Nuclear deterrence is the existential threat, not the nuclear ban treaty

One must not overstate the ability of NWFZs to impede the P5. These zones have allowed for such items as freedom of nuclear transit through the zones and interpretative statements that help preserve jurisdiction over colonial holdings. The venues and tools used to secure NWFZs, such as with UN resolutions and IAEA safeguards, are also oftentimes of superpower creation. Nuclear-weapon-free zones have been referred to as “obedient rebellion,” an approach to nonproliferation that simultaneously seeks to overthrow an unequal nuclear order while playing within its bounds.

But in flexibility there can be strength.

For example, a recent research paper shows that acquiescence to US demands on nuclear transit allowed Latin American countries to get the broader nuclear-free pact they wanted while pursuing the issue elsewhere.

A bleak outlook. Prospects for new nuclear-weapon-free zones are currently not good—as is the case for the arms control landscape more broadly. The regions with conditions most conducive to denuclearization already have pacts, leaving areas with more challenging nuclear security dynamics. Some proposals for NWFZs have been untouched since the Cold War, including those for Central Europe, South Asia, and Scandinavia. The two most prominent denuclearization proposals over the past decade have been made for the Korean Peninsula and the Middle East—initiatives that both face immense hurdles.

The push to denuclearize the Korean Peninsula brought NWFZs back into the mainstream lexicon in the 21st century. While the idea dates to the mid-1950s, North Korea tested its first nuclear weapon in 2006 and continues to modernize its arsenal for reasons of security and prestige. Two summits on denuclearization between US President Donald Trump and North Korea’s leader Kim Jong-un led nowhere—only highlighting that both sides define the issue quite differently.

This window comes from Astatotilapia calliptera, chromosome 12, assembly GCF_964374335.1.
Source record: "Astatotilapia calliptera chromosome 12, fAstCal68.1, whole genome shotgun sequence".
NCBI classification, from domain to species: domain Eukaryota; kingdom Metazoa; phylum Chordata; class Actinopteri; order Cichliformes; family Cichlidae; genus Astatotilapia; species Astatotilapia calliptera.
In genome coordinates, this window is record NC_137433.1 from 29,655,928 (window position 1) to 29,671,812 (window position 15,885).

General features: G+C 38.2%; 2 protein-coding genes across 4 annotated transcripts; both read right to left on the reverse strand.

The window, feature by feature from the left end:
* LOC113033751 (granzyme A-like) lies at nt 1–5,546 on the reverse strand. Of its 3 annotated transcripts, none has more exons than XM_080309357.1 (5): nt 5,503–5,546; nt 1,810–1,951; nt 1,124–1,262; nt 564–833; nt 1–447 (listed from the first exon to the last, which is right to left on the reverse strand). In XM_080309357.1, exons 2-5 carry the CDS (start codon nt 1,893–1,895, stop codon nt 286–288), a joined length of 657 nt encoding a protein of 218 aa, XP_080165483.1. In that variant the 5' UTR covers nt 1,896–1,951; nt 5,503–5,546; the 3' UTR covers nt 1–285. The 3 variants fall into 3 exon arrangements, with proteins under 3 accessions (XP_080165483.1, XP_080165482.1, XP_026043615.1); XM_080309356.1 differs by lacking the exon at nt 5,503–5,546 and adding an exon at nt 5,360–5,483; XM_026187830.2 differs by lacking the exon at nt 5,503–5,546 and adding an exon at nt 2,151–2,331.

A similar dead-end exists for the proposal to denuclearize the Middle East, which must deal with a nuclear-armed Israel. The idea of a Middle East NWFZ dates to the 1950s and gained prominence in 1974 when Egypt and Iran co-sponsored a UN resolution calling for its creation. In 1990, Egypt broadened the initiative to include all weapons of mass destruction, in part so that regional non-nuclear countries could offer something, such as relinquishing chemical weapons, in return for Israel’s denuclearization. But progress faces immense hurdles. Israel has shown no interest in giving up its nuclear arsenal (or even officially admitting it has one), the United States is disengaged, Iran remains a wildcard, and proper membership for an expansive region is ill-defined.

A slow path to progress. Even if no new zone is on the horizon, progress toward denuclearization can still be made by strengthening existing agreements and the norms that underwrite them.

Alarming intelligence that Russia may deploy a nuclear weapon in orbit could shoot the 1967 Outer Space Treaty to the top of the list of those that need bolstering. Perhaps the best example though is Southeast Asia’s Treaty of Bangkok, the only zone without the formal support of any of the P5. NWFZs allow for freedom of transit of nuclear weapons through the area, either by sea or by air. But the Treaty of Bangkok is seemingly an exception. The zone’s reach 200 miles out to sea threatens to limit the ability of nuclear superpowers to strike enemy vessels within a vast expanse of critical open ocean in the Indo-Pacific or launch an attack from within the zone to strike elsewhere, making it particularly anathema to a country like the United States and its robust sea-based deterrent.